Well-cared for, Coronado’s Torreys grow to more than 50 feet in height.
  • STAR PINE located in Rotary Plaza was designated a Heritage Tree on April 3, 2008. This Araucaria Heterophylla is native to Norfolk Island in the SW Pacific and was transplanted to this location by Supt. Bandel in 1936.
  • MORETON BAY FIG located adjacent to Star Park at 1121 Flora Avenue was designated a Heritage Tree on December 7, 2011. Ficus Macrophylla, native to northeastern Australia, has heavy buttressing trunks that spread to support a massive crown that can grow to more than 100 feet in diameter.
  • FERN PINE / Afrocarpus Gracilior (previously known as podacarpus g.) are from eastern Africa.
  • ITALIAN STONE PINEย  clearly visible from the streetsย  is believed to be the largest in the City and was planted as a one foot Christmas tree in 1965. A native of southern Europe, Pinus Pinea grow well here, producing paired bright green needles in a dense umbrella shape.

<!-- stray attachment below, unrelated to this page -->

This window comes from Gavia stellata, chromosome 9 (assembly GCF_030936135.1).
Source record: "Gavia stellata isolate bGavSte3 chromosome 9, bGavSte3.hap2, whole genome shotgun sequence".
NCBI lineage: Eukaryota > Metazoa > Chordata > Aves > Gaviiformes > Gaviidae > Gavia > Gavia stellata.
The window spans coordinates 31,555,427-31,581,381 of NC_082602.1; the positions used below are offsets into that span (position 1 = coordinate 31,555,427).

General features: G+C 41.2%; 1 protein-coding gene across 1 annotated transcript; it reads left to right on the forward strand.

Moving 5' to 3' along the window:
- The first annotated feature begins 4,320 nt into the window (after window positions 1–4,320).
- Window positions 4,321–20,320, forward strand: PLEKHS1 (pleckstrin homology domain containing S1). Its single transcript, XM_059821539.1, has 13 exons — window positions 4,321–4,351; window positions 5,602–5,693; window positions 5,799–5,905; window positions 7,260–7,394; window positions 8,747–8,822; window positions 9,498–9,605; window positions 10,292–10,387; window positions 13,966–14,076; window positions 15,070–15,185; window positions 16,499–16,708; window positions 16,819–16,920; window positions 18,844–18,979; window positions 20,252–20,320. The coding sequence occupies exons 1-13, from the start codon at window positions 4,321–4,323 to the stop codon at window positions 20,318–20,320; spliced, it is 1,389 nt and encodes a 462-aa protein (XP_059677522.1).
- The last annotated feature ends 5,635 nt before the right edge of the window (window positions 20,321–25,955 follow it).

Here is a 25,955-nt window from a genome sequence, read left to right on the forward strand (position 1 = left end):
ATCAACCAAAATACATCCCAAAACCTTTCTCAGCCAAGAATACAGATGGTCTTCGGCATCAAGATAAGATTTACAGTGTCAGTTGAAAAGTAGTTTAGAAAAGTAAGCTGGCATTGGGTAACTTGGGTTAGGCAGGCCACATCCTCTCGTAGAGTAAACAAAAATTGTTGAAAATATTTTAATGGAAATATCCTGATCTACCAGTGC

• DEODAR CEDAR located in the second block of the Orange Avenueย  was planted in 1952 as one of the forty-two memorial trees to replace the trolley tracks that were removed after World War II. This Cedrus deodara, native to the Himalayas.
  • SUGAR GUM is a stately Eucalyptus cladocalyx is representative of the Sugar Gums that were planted on this block at the beginning of the 20th century. Eucalyptus were imported from Australia soon after California’s Gold Rush, 90% of them being Tasmanian Blue Gums. The Blue Gums are structurally weak and have other problems which these Sugar Gums lack.
  • NORFOLK ISLAND PINEย  was designated a Heritage Tree on February 5, 2015. Araucaria heterophylla, sometimes called Star Pine, is native to a small beautiful southwest Pacific island. It grows wonderfully well and very tall in Coronado. This beautiful specimen about 100 years old is on the property of a historically designated home moved from Ocean Boulevard after the 1905 storm that washed away some of the boulevard.

The Heritage Trees of Coronado


Voted one of Americaโ€™s finest beaches Coronado is known for its pristine sandy beaches with sandย  courtesy of the mineral Mica.
You can even bring your four legged friends to North Beach, where dogs are allowed off-leash year round!
Dog Beach